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April 15, 2020

Ticks in 2020

By Lauren Hogarth

It’s a public health concern perfect storm: With outdoor recreation one of the only exceptions to Michigan’s stay-home order during the current COVID-19 crisis, more people are heading outdoors— just as ticks reach peak season.

Michigan is home to various species of ticks, a few of which become active early this time of year. The deer tick, known as the black-legged, is perhaps the most notorious of them all; this is because they can carry the Lyme disease-causing bacteria.

Not all of Michigan’s tick species harbor dangerous bacteria, viruses, and parasites. However, several species do, and they can live in a variety of habitats, including people’s backyards.

Try to avoid habitats that ticks frequent. Ticks tend to prefer grassy and wooded locations. Avoiding these spots may be difficult if you’re also trying to hike or walk outdoors, which is why the following prevention tips are essential.

Don’t stray from the path. 

This is especially relevant today as we find ourselves amidst a coronavirus crisis—trail maintenance may be limited, many park restroom facilities are closed, and people are supposed to stay six feet away from others even outdoors. Stick to the middles of trails whenever possible. If you must step to the side to let others pass, try to do so in a clear area and avoid coming in contact with brush and tall grass.

Do a “tick check” after coming indoors.

As you come indoors, check over your clothing for ticks (wearing clothes in light colors make them easier to find). Check children and pets for ticks, too. Look carefully: Adult-stage black-legged ticks are sesame-seed sized, while the nymphal-stage (which are more likely to carry the bacteria that causes Lyme) is the size of a poppy seed.

Be extra vigilant throughout the summer season.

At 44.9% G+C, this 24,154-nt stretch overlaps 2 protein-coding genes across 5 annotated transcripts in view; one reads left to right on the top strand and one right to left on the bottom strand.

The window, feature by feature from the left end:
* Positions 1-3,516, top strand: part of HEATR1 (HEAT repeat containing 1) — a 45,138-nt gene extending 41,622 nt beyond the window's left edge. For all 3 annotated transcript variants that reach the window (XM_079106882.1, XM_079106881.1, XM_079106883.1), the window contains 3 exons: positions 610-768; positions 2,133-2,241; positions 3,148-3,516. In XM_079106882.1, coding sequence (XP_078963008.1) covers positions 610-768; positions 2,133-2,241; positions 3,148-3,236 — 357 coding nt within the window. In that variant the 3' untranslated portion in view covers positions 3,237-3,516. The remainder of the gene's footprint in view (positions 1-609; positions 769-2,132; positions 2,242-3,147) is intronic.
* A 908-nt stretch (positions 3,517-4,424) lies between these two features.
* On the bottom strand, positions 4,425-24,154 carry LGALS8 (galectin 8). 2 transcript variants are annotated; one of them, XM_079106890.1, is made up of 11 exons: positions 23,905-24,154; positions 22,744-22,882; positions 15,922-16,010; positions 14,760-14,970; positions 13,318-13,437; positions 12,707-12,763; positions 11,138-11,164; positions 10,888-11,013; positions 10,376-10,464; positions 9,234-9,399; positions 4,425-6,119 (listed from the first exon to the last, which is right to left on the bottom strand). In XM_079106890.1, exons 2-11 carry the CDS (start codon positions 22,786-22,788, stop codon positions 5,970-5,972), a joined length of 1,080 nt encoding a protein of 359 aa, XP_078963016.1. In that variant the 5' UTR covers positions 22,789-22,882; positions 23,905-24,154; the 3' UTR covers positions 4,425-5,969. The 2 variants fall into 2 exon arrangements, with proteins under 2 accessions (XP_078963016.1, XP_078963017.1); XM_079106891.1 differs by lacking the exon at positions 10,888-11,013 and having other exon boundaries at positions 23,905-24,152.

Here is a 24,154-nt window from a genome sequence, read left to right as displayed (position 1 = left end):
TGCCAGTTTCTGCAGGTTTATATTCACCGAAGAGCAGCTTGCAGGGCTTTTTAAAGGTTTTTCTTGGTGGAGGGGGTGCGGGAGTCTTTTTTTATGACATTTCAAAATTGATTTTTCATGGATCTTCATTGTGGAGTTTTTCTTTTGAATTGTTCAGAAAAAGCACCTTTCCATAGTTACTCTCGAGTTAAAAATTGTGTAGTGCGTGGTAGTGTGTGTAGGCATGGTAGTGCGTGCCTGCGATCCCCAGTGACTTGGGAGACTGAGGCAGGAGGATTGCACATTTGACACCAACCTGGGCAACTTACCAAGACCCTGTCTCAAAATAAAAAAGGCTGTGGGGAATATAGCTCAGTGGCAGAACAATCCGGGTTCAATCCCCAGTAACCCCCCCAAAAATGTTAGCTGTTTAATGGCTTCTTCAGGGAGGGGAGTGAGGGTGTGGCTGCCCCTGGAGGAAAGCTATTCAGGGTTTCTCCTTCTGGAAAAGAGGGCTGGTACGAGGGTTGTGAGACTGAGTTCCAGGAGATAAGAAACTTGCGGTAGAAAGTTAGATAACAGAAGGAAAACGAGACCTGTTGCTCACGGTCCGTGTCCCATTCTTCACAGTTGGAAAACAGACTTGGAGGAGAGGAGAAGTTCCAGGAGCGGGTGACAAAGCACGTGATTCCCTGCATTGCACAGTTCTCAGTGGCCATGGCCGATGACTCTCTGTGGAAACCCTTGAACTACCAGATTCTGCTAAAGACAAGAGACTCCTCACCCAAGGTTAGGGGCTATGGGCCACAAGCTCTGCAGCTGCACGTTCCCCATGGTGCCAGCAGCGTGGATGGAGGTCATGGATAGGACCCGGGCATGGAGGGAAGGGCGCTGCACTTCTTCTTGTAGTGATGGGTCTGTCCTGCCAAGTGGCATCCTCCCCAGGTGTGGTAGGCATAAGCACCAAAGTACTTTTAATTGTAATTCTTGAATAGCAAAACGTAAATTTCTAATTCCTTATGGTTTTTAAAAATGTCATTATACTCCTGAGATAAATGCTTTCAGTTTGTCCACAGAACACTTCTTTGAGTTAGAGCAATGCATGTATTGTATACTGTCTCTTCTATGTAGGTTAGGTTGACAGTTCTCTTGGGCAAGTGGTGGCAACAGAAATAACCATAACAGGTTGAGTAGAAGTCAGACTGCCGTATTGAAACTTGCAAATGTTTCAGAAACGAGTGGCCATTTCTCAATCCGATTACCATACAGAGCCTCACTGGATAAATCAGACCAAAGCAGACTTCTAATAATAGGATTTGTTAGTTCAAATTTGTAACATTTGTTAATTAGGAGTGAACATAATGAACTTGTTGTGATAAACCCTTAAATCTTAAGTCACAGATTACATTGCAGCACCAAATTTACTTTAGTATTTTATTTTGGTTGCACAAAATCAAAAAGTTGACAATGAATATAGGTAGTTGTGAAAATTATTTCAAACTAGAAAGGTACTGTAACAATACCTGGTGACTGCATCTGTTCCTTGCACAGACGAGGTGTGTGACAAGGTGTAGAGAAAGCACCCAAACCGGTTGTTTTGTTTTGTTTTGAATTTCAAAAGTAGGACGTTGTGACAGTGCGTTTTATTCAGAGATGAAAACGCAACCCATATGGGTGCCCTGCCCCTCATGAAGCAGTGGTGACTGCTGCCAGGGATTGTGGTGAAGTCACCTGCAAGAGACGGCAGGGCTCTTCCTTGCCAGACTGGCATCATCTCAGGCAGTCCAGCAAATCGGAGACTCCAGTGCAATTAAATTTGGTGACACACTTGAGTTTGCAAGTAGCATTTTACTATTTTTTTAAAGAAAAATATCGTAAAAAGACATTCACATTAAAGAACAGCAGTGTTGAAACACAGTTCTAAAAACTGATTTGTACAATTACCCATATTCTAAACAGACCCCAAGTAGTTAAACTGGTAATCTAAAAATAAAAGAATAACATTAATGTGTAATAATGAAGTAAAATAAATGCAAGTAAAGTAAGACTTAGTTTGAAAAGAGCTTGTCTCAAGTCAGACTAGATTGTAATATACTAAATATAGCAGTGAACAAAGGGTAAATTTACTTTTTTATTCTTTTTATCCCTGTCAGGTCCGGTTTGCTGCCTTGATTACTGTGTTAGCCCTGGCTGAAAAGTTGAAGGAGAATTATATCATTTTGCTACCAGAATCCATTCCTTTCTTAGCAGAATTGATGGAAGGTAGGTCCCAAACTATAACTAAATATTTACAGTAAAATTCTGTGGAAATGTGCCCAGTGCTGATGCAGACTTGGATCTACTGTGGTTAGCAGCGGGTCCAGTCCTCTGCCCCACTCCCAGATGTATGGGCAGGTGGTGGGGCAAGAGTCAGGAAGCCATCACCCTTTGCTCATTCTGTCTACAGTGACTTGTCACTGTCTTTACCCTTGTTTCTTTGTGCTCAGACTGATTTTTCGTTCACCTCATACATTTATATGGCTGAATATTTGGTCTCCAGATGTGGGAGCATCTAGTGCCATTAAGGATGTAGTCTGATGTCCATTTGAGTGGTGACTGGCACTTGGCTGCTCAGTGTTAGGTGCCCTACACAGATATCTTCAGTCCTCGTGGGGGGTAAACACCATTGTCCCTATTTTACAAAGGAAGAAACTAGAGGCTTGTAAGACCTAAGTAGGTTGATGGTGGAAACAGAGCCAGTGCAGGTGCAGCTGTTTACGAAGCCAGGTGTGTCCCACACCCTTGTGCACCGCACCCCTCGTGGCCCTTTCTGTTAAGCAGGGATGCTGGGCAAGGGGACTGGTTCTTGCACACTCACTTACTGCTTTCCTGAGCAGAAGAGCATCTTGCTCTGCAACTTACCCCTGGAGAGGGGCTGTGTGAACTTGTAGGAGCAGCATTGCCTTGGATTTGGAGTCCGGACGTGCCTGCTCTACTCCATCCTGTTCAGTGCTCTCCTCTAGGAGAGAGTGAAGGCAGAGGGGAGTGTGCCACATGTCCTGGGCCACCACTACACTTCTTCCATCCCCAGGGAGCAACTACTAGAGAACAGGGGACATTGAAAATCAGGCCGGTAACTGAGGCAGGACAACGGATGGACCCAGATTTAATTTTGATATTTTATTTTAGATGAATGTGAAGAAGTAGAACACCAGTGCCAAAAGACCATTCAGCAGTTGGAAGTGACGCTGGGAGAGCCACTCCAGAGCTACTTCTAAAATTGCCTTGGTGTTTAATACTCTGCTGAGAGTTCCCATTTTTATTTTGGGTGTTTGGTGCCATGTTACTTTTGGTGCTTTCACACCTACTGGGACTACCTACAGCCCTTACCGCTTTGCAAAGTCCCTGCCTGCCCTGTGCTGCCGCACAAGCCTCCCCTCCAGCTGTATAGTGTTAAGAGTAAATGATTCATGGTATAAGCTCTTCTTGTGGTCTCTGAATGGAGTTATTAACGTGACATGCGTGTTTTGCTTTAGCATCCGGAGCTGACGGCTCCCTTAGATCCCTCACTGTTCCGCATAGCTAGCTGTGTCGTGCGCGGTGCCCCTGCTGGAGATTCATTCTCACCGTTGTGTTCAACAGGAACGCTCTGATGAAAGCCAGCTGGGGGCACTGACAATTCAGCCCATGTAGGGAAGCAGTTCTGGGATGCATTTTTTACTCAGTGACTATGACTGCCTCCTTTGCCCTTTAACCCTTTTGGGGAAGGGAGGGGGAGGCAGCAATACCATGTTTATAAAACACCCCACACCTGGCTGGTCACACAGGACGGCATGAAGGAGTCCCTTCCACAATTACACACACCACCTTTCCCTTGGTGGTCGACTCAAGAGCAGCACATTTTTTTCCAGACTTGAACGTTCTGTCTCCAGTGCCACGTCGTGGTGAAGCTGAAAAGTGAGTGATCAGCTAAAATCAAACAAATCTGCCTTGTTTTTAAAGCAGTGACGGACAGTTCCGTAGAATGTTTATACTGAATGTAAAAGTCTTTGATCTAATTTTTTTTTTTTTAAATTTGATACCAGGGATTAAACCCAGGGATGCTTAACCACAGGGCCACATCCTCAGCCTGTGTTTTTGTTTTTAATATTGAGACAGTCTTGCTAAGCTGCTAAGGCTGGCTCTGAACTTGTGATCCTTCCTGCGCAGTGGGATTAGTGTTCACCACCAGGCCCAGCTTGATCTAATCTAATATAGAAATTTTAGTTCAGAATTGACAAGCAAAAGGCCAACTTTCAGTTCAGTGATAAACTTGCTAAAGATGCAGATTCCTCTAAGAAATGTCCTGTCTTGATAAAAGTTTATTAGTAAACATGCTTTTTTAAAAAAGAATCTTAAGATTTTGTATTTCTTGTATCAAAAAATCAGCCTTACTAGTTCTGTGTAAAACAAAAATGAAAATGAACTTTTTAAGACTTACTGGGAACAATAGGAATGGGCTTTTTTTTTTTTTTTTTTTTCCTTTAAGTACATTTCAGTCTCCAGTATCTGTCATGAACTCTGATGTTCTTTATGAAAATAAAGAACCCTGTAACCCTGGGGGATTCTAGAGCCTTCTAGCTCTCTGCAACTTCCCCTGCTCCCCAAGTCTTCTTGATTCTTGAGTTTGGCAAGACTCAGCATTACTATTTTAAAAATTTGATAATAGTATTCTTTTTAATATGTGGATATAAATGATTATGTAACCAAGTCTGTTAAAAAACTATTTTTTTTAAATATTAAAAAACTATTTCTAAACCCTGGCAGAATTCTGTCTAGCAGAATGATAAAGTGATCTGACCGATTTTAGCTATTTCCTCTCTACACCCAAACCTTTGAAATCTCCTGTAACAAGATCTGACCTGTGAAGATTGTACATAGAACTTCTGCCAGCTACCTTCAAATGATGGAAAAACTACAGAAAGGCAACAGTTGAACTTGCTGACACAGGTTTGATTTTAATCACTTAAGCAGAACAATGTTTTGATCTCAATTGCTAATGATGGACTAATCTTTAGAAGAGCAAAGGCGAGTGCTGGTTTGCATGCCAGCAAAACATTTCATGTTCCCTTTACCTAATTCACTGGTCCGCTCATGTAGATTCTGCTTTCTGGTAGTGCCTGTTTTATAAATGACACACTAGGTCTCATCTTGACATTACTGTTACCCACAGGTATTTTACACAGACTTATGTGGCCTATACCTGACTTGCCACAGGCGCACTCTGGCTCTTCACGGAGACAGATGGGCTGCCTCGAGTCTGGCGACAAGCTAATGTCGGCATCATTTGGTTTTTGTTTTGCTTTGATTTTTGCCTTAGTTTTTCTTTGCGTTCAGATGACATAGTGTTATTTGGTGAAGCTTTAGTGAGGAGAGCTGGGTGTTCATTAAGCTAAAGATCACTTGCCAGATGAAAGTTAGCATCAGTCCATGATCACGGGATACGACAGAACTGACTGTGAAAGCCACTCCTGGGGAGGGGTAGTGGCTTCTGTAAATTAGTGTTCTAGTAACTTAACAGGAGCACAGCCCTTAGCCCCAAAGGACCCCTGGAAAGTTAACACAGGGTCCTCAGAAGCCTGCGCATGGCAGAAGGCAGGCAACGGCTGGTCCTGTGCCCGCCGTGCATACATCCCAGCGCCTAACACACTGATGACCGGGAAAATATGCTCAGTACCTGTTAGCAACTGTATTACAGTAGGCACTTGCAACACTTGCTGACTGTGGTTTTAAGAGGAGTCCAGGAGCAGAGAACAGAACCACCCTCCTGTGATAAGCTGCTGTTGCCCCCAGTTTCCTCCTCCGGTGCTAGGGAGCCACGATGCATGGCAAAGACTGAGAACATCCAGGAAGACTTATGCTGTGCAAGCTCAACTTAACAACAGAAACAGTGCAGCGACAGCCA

Ticks are most active between April and September, though black-legged ticks can be active any time there are consecutive days above 32 degrees Fahrenheit. According to the Michigan Department of Health and Human Services, the “peak” Lyme disease transmission season in Michigan is in June.

Shower within two hours after coming inside.

Check all over your body, paying close attention to any crevices such as armpits, scalp, and groin. As an extra precautionary step, put your clothing in a dryer for 10 minutes on high heat. This kills ticks before washing.

Use insect repellent or treat your clothing before heading out.

The CDC recommends using products that contain permethrin, which you can use to treat footwear, clothing, and gear, as well as EPA-registered insect repellents.

What to do if a tick bites you

  1. Gently remove the tick with tweezers, being sure to pull the tick straight out without squeezing or twisting.
  2. Save the tick somehow and snap a photo for identification.

Living in Michigan, it is important to now your ticks.  Ticks are a very common occurrence throughout the summer months for humans and animals alike. Be sure to protect your entire family, including your pets, against ticks this summer by familiarizing yourself with Michigan’s most prevalent species.

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